“Solve complex problems quickly and develop new ideas!”

Design thinking is a customer-oriented and iterative method to implement this. With this method it is possible to develop a good solution while weighing economic viability, feasibility and desirability. We participated in a Design Thinking workshop ourselves on February 11 and learned how to use this method to approach and solve problems. In the following blog post, you’ll learn the basics of design thinking and what the six phases of the design thinking method are all about, which we were able to learn about both theoretically and practically in the course of our workshop.

The three success factors of design thinking
  – Multidisciplinary teams
  – Variable space
  – Design Thinking Process
To get innovative answers to complex questions, the best way is a heterogeneous team of five to seven people. Different professional backgrounds and functions, as well as curiosity and openness to new perspectives are the foundation of the creative work culture Design Thinking. Ideas unfold best in a free and flexible working environment, so variable room design is very important in Design Thinking. Open spaces with flexibly movable furniture, space for whiteboards and presentation areas are the basis for this. However, the most important thing in design thinking is the design thinking process.

Design Thinking Process

The design thinking process is the core of the design thinking method and usually consists of six phases. During the process, one passes through the problem space and the solution space:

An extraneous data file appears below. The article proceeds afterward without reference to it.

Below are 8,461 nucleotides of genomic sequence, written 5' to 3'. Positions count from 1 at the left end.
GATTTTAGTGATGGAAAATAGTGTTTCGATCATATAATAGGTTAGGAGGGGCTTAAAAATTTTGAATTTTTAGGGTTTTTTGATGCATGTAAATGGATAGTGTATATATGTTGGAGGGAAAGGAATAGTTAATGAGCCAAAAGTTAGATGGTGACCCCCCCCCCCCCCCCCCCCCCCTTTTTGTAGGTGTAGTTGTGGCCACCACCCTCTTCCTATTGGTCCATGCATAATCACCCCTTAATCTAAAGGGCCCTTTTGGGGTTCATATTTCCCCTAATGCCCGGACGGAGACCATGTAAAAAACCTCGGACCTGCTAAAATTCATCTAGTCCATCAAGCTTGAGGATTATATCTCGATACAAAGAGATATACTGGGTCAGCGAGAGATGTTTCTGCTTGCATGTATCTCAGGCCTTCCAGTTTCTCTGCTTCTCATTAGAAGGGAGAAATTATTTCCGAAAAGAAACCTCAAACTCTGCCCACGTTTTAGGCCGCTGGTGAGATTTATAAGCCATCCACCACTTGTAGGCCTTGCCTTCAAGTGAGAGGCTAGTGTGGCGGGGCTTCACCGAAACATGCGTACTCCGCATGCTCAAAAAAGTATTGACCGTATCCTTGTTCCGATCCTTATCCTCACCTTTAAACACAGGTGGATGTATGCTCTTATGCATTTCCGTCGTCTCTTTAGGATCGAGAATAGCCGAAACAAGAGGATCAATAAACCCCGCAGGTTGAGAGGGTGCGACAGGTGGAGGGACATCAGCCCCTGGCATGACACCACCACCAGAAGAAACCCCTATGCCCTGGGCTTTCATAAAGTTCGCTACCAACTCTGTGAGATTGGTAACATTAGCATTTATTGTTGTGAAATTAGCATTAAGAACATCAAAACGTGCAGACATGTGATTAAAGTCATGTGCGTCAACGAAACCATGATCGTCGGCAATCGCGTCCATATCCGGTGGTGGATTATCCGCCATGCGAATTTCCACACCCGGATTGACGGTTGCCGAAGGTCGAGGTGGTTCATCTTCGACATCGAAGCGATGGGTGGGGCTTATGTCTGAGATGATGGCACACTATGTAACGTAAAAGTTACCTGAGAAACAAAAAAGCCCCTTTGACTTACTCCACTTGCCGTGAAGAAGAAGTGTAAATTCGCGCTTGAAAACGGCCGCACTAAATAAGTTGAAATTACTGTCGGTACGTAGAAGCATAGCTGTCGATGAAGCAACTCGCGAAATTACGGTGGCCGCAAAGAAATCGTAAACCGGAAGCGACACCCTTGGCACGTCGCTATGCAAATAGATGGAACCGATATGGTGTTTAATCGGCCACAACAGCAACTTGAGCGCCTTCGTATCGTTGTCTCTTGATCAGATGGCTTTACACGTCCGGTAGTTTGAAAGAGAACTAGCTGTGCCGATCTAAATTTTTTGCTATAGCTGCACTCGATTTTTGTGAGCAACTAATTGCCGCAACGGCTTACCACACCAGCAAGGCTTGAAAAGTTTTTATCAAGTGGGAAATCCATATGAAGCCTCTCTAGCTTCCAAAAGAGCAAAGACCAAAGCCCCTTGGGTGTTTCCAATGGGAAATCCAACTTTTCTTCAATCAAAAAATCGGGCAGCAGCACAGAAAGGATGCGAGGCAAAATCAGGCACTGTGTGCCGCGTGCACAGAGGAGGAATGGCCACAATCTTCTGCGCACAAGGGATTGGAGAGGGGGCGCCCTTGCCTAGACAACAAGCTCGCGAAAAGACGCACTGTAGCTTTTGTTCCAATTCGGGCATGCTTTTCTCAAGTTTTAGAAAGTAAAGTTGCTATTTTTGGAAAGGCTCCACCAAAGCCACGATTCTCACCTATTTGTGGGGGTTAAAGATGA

Phase 1: Understanding
The first step is to define the initial situation so that all persons involved have a common understanding. The goal of the first phase is to define the problem and stake out the solution space. A common understanding of the problem is the foundation for further action.

Phase 2: Observing
In this phase, the focus is on analyzing and understanding the needs and priorities of your customers. That is, you are primarily an observer and listener, trying to find out which of the assumptions and thoughts are confirmed from the previous phase.

Phase 3: Define
In the third phase, the previous two steps are put together. The goal is to develop a conceptual framework based on the assumptions and observations gathered, which will delineate the solution space and define your ideal customer.

Phase 4: Finding ideas
In this step, ideas are developed to solve the problem of the defined target group. First, ideas are collected without evaluation, and then they are evaluated and prioritized.

Phase 5: Prototypes
In the fifth phase, creativity and craftsmanship are required. There are no limits to the imagination when it comes to the choice of materials for the prototype. The only important thing is that the prototype gives the customer the chance to empathize with the solution.

Phase 6: Testing
In the last phase, the prototype is presented to the customer. Before that, however, you should formulate assumptions and expectations under which conditions the prototype can be considered a success. The most important goal in this phase is to get feedback from one or more customers.

After the 6th phase, the Design Thinking method comes full circle. Either you jump back to the beginning from here, because you have gained important insights only in the last phase, or small changes are sufficient to successfully implement the solution.

Where can Design Thinking be applied?

Due to its structured process model for the most diverse questions and problem areas, Design Thinking can be applied in many areas. You can implement Design Thinking directly in practice or you can get to know Design Thinking in a workshop like we did.